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Common Interactive Objects

Periodic Reporting for period 2 - CIO (Common Interactive Objects)

Reporting period: 2019-06-01 to 2020-11-30

Human-computer interaction is currently caught between, on the one side, the Internet of Things, where objects as such are seen as becoming interactive, beyond user control, teamed up with Big Data which similarly assumes to know human beings better than they do themselves; and on the other side, the augmentation of the human being itself with ‘enhanced’ capacities from smart prostheses, teamed up with a renewed interest in augmented and virtual worlds. In both of these alternatives, human control over technology is jeopardized. At the same time, while the research field of HCI is expanding in scope and method, little is happening in terms of innovating how we think and build user interfaces, rooted in understanding complex human use. This is despite the current occurrence of mobile, ubiquitous and large-screen interfaces. I intend to address core challenges of human control over interactive technology, and offer alternative solutions.

With this proposal we identify a number of strands of thinking that support the idea that common interactive objects may ultimately bring together an understanding of use and building of user interfaces in a coherent and unified framework, to be applied in interaction design. CIO will deal with theory, development of interaction design methods and the underlying technical platforms. Once carried through, the gains of CIO will be a coherent new, high-impact framework of understanding and building human-computer interaction across physical and virtual structures, bringing understanding and control back to the users.

When carried through, the project offers new ways for people to construct and configure their physical and virtual environment, together, over time and within communities. It offers innovative ways for people to have shared control over data, artifacts and technological environments as alternative to the current trends where Internet of Things, Big Data, and Artificial Intelligence threaten to take control away from people.

In this manner CIO will offer alternatives that support transparency of society and public institutions, and alternatives that are not dependent on ownership of software and data by big coorperations.
In the first period CIO has worked to establish the theoretical foundation, elements of methods and a technical platform, and it has tied these three elements together through the three cases that are in focus.

Parts of this work has been accepted for academic publication in prime venues, while other parts are in the pipeline for journal publication
CIO is very ambitious academically, with a potential of fundamentally changing how we think and do human-computer interaction. CIO offers theoretical, technical, methodological and empirical contributions: Theoretical as concepts to support the understanding of common interactive object in IT-mediated human activity; technical as new building blocks to build and explore such interactive objects; methodological as the scaffolding that it takes to support the processes of designing, building and evaluating interactive objects; and empirical as the exemplar that get build in the cases, and that hopefully provide useful in these contexts.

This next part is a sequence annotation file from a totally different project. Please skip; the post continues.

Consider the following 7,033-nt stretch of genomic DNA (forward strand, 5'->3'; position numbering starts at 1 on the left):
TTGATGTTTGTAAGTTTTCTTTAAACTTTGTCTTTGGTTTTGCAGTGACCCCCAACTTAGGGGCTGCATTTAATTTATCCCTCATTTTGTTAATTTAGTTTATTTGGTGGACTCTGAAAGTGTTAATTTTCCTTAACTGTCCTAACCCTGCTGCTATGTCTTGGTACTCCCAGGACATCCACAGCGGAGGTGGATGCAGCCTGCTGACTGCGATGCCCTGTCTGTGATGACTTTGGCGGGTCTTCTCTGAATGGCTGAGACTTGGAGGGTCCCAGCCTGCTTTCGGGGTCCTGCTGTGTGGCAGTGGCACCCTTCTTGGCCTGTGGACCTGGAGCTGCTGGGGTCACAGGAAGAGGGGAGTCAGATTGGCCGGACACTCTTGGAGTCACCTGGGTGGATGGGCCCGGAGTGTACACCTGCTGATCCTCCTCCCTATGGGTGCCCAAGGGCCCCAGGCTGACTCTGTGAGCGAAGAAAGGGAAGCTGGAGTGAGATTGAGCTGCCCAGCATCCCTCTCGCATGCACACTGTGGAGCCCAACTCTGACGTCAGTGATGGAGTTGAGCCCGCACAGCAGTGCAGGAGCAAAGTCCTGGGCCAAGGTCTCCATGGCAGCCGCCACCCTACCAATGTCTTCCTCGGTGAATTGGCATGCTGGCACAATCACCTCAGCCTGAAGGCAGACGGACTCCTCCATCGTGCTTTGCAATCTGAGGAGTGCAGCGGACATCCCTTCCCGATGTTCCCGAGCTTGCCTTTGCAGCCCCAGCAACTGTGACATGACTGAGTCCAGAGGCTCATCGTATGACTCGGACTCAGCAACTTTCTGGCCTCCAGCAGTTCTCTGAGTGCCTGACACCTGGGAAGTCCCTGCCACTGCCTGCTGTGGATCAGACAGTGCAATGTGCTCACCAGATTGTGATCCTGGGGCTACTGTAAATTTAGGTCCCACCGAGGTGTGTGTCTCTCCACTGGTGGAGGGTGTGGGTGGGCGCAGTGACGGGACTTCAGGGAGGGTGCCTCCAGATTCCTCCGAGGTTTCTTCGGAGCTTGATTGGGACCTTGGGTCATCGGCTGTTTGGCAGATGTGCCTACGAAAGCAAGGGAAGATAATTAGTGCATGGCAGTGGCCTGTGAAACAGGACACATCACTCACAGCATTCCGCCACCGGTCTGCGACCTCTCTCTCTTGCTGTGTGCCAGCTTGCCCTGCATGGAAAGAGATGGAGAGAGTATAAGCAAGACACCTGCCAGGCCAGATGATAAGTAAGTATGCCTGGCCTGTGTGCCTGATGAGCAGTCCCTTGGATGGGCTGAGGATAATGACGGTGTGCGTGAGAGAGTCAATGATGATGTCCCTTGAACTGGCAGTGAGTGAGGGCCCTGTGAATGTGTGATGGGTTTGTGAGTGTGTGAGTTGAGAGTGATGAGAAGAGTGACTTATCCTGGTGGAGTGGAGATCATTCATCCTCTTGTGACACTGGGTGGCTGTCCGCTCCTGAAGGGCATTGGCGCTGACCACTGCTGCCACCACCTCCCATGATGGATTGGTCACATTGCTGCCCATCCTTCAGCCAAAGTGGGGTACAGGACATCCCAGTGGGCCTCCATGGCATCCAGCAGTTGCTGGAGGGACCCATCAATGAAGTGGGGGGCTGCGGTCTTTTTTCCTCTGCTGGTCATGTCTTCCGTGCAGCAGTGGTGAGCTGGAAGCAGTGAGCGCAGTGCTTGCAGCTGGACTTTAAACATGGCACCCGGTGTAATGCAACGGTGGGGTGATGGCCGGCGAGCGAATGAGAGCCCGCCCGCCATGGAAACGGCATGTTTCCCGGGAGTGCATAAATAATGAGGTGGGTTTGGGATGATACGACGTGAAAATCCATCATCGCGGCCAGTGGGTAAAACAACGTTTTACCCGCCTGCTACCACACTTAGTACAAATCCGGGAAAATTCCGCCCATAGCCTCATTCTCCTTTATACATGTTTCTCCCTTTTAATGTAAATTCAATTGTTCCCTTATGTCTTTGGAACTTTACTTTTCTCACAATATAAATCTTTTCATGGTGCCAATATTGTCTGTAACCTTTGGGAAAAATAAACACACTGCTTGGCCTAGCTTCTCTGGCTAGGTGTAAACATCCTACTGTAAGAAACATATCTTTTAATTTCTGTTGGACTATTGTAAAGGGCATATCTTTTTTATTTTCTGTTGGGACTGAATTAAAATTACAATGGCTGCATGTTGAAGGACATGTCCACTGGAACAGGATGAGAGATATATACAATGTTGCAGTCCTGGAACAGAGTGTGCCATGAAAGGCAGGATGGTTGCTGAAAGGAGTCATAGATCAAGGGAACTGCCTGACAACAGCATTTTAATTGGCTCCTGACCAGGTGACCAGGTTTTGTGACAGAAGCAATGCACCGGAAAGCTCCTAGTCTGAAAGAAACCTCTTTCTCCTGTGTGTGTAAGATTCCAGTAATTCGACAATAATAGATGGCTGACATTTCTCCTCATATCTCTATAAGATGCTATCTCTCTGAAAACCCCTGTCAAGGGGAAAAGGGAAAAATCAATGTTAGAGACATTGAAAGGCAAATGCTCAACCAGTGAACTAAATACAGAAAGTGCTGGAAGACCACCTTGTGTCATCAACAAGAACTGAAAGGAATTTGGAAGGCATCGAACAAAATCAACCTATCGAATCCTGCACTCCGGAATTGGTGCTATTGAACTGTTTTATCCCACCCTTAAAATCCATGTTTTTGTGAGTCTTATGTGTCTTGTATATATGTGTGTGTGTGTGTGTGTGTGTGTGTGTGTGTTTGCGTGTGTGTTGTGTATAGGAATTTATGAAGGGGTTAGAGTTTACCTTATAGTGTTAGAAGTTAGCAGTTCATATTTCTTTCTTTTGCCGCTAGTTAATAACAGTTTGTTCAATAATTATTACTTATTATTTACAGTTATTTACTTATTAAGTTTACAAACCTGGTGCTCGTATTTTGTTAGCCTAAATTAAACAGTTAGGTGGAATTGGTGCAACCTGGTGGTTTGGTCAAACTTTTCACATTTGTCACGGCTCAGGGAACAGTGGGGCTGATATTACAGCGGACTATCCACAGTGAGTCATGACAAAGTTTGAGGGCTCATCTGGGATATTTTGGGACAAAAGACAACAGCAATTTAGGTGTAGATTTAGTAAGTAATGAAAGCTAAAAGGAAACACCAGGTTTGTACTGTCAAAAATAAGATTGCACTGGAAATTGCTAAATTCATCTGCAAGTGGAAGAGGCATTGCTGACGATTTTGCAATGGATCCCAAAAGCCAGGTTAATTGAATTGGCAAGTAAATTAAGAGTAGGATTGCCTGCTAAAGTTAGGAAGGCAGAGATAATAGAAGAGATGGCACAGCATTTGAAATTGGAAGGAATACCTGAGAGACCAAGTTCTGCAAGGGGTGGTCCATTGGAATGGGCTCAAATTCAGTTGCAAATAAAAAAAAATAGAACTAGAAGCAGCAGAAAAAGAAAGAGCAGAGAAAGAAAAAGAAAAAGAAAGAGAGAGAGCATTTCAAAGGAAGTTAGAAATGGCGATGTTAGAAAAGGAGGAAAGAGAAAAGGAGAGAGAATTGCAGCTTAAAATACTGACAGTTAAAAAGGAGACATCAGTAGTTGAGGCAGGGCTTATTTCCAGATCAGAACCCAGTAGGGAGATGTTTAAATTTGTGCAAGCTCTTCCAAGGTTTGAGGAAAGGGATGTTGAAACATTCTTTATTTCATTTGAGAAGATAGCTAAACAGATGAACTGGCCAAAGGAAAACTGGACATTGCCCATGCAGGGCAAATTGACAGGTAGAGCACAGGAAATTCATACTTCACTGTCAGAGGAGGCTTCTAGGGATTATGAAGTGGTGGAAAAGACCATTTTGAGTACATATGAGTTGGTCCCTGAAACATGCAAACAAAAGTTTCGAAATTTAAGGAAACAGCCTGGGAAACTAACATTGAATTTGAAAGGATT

The project sets out to leave a lasting mark on how Human-Computer Interaction thinks and not least builds interaction. It seeks to provide means and structures for activating the many ways in which common interactive objects get (re-)appropriated and (re-)used over time.

Academically the high gains lie in a understanding or framework of common interactive objects from design, via implementation to use, and the technological building blocks and exemplars that will hopefully change human-computer interaction for good. The risks do indeed pertain to whether ultimately it is possible to create a framework that embraces understanding as well as interface components; in design and in use.

For society at large, this provides hope of forms of interactive objects that mix and match across hardware and software platforms. The fundamental assumption of CIO, that interactive objects will empower users to better understand and develop the technologies they use, is indeed high-gain in itself. CIO has a strong potential of supporting a renewed attention to human control, as well as new critique of Artificial Intelligence, Big Data and Virtual Reality. Supporting multiplicity and diversity, both in terms of what technical solutions may work across which technical platforms, and in terms of providing the means for more diverse communities of users to apprehend and develop their own technologies, is similarly most needed and very challenging at this day and age where commercial actors such as Facebook and Google seem to want to claim this space for themselves, at more and more obvious risks. The risks at this societal level do indeed pertain to this massive commercial penetration, and to whether ultimately the framework will provide the needed empowerment. The main technological gain, but also the main risk lies in WP3, in whether it will be possible to suggest an object-based interaction framework.
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